In a typical procedure, the benzoyl peroxide or other catalyst first is added to additional cross-linking monomer, if used, and this solution is added to the polyester resin. Otherwise the catalyst can usually be added directly to the resin.
The hydroquinone or other inhibitor, if used, is dissolved in an appropriate quantity of methyl ethyl ketone or other organic solvent. This solution then is added directly to the polyester resin.
The tree bark fiber is placed in a mixer and blended with the catalyzed resin prepared as outlined above. The asbestos filler is added to the mixture and the mixing procedure continued until dispersion of the constituents is complete. The mixing time cycle in a typical case is but 3-4 minutes using a high shear mixer, but may require 20-45 minutes in a double arm kneader type mixer. This moldin composition mixture then may be molded in matched metal dies at pressures of the order of 400-1000 psi. and temperatures of the order of 250-350" F., using cure times of from 30-90 seconds or longer depending on section thickness. As noted above, the molded pro-ducts are Very easily defiashed and show a reduced tendency to Warp during cooling.
The resinous compositions of the invention are illustrated further in the following examples:
Example 1 This example illustrates a typical procedure for preparing a mechanically separated tree bark friction for use in the compositions of the invention.
Douglas fir bark was milled in a hammermill provided with inch screen and dried to a moisture content of about 15%. The ground bark material was placed on a double deck vibrating screen, the top screen of which was 14 mesh (Tyler Standard) and the bottom 88 mesh (Tyler Standard). The parenchyma powder fraction passed both screens. The fiber fraction was retained on the second screen.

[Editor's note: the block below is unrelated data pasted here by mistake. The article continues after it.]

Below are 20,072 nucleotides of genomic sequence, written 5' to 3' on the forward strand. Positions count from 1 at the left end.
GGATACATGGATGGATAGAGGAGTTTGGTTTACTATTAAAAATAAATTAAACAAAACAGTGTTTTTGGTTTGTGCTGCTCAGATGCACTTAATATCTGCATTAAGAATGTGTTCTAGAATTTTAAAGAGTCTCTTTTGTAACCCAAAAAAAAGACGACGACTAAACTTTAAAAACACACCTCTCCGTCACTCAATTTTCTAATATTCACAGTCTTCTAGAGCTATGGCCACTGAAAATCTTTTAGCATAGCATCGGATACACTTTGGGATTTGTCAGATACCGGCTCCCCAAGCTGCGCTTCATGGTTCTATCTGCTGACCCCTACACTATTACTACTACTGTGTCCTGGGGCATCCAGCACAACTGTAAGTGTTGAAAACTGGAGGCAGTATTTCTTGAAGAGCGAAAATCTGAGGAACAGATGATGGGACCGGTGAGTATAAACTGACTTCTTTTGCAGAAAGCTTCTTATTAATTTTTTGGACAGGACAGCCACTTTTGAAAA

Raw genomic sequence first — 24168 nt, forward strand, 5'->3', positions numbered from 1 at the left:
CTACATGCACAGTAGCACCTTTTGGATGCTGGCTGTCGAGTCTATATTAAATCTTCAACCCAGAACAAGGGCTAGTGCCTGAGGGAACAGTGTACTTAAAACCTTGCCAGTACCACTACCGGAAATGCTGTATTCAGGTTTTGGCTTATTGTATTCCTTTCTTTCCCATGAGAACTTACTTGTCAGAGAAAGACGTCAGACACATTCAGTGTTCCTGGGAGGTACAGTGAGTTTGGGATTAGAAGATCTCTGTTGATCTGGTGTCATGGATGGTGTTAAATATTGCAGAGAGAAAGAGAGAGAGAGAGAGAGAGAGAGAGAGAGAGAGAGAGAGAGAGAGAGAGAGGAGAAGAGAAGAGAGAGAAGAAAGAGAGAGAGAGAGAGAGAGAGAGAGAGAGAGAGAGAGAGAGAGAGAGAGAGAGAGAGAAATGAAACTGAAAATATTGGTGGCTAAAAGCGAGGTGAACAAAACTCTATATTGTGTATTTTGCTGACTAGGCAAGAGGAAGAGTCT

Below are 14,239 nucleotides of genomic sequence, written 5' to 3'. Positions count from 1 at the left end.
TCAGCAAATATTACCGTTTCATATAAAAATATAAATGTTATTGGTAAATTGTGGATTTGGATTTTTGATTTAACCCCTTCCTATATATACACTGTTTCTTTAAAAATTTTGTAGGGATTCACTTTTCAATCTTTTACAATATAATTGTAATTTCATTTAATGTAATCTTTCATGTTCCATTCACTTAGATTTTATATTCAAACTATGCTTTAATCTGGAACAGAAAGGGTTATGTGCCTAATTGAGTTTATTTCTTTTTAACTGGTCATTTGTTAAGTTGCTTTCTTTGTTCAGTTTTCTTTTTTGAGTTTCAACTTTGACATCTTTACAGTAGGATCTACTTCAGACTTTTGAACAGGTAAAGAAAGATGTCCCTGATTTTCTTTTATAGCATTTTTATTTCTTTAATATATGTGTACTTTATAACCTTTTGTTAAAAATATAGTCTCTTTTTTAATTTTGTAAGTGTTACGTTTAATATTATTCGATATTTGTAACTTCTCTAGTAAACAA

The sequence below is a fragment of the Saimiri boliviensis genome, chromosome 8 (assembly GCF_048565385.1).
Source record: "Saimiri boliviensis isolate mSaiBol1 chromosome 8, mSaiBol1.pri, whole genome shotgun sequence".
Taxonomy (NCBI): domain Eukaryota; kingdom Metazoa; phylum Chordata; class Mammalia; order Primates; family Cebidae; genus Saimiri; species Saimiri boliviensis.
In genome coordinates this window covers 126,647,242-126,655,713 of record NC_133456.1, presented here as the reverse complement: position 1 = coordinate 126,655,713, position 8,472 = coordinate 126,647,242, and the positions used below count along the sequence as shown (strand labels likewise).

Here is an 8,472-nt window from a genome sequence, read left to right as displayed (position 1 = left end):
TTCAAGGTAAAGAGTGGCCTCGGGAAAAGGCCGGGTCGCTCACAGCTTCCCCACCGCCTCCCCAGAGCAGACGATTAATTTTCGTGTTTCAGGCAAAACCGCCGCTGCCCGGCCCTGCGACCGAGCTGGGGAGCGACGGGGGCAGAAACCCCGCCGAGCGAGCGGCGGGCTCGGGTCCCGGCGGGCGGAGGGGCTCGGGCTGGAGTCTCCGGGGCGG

The fiber fraction was passed to a ball mill to further disengage non-fibrous bark substances from the fiber and then screened on a vibrating screen to separate out a fiber fraction which passed through a 34 mesh screen and was retained on a 88 mesh screen (Tyler Standard). This fiber fraction was ground in a high speed hammermill having a 7-3 inch mesh opening screen and then passed through an air separator. The coarse fraction from the air separator was then screened and the fraction passing through an mesh screen but retained on a mesh screen (Tyler Standard) was used as the tree bark fiber in a polyester resin molding composition.
Example 2 This example illustrates a typical procedure for preparing a chemically treated bark fiber used'in the resinous compositions of the invention.
Douglas fir bark was ground, ball milled, and screened as in Example 1. However, the fractions passing through the 88 mesh screens were combined and passed through the same sequence of steps of hammermilling, air separation and screening. To the fraction passing the 80 mesh screen and remaining on the 150 mesh screen (Tyler Standard) was added sufiicient sodium hydroxide and water to enable the mixture to be stirred and to raise the pH of the mixture at equilibrium to 8.3. At such time the water was drained off and the fiber dried to a moisture content of 7%. This reaction with caustic was sufiicient to render ineffective the inhibiting feature of the complex acids and phenolic bodies of the non-fibrous bark components which were present in greater proportion than in Example 1 because of the fine 88 mesh screen particle size of the base material.